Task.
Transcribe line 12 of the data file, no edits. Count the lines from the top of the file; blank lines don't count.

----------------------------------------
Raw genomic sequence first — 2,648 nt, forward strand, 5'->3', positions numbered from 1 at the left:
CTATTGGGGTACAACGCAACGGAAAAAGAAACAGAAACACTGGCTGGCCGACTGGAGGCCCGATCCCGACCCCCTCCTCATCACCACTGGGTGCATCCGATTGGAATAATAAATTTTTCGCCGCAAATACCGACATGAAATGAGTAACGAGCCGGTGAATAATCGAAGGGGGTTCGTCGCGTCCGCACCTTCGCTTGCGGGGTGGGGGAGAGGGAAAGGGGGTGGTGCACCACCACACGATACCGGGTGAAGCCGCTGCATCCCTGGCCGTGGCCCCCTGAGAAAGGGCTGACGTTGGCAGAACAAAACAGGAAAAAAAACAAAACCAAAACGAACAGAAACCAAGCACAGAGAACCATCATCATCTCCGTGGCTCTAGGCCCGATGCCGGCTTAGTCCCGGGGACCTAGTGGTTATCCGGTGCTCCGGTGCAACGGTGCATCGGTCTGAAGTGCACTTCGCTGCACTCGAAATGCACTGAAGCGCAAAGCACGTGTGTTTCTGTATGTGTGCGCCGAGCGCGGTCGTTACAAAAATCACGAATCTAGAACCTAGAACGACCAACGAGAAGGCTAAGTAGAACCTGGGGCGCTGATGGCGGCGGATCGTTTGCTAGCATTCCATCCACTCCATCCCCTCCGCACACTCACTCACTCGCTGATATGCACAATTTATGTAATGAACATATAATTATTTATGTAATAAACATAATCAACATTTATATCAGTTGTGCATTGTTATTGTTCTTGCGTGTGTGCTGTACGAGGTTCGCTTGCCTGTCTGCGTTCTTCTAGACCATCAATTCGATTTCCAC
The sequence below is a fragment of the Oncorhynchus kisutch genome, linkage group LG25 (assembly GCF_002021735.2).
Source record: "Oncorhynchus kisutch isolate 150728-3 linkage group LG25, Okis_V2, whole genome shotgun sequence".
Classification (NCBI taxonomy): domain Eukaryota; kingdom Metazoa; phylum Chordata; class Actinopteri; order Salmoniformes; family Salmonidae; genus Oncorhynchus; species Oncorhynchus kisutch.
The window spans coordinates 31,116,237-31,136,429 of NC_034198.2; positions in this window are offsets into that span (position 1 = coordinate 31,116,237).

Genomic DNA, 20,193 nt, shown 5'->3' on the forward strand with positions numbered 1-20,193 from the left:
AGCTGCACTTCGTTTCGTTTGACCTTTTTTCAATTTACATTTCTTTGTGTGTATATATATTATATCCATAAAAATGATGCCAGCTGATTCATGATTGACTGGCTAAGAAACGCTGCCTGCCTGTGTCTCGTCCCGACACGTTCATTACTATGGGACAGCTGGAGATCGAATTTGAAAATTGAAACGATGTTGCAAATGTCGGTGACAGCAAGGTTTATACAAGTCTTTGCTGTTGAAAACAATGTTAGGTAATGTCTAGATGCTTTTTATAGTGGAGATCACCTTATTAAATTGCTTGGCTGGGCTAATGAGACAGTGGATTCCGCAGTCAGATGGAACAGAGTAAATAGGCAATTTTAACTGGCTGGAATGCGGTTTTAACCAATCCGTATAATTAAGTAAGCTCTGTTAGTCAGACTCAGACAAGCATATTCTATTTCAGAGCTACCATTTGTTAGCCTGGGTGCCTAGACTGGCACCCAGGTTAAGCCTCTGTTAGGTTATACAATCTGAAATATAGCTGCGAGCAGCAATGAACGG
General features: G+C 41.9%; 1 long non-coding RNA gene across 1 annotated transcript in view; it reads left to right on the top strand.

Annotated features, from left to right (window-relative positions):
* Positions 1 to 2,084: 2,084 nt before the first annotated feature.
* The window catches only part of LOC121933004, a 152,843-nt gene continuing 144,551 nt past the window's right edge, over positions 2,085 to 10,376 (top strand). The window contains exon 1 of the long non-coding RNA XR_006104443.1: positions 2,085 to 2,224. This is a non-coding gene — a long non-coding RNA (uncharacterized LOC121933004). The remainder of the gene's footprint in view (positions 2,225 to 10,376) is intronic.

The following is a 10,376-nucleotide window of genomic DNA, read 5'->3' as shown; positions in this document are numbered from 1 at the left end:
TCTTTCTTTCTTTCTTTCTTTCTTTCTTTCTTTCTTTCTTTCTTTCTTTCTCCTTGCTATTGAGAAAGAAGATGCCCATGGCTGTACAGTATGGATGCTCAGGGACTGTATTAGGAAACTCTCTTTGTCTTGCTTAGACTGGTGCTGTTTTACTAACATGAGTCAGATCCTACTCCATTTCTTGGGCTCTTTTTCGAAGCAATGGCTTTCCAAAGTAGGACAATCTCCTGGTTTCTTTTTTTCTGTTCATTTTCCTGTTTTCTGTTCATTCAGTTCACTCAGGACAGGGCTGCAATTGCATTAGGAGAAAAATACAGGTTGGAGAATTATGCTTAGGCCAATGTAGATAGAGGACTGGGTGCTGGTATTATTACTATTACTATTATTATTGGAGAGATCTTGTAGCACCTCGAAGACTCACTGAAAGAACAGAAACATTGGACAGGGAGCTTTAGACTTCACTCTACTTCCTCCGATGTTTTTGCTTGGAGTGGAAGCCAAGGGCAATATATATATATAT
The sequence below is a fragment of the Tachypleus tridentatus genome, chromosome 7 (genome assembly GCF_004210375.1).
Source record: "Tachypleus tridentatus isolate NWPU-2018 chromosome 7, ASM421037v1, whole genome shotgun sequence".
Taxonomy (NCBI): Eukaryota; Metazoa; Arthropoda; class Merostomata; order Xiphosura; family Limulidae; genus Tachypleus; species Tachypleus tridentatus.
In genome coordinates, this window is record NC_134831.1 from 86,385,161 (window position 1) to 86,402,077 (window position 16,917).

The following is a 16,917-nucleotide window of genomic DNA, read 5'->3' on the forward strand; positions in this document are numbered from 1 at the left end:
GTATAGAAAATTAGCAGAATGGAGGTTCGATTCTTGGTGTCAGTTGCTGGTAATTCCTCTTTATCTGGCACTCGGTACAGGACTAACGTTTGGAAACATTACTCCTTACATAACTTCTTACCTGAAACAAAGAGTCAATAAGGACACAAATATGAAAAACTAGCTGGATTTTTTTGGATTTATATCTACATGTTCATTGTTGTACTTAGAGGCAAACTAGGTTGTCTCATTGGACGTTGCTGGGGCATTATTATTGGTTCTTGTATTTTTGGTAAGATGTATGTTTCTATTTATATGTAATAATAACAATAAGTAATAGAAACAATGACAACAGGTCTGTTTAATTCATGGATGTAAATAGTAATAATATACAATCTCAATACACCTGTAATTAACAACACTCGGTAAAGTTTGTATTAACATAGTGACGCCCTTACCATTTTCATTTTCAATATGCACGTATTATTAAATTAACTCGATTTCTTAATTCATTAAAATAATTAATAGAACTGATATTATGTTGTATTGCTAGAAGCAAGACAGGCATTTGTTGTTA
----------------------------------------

* The window catches only part of LOC121933004, a 152,843-nt gene continuing 144,551 nt past the window's right edge, over positions 2,085 to 10,376 (top strand). The window contains exon 1 of the long non-coding RNA XR_006104443.1: positions 2,085 to 2,224. This is a non-coding gene — a long non-coding RNA (uncharacterized LOC121933004). The remainder of the gene's footprint in view (positions 2,225 to 10,376) is intronic.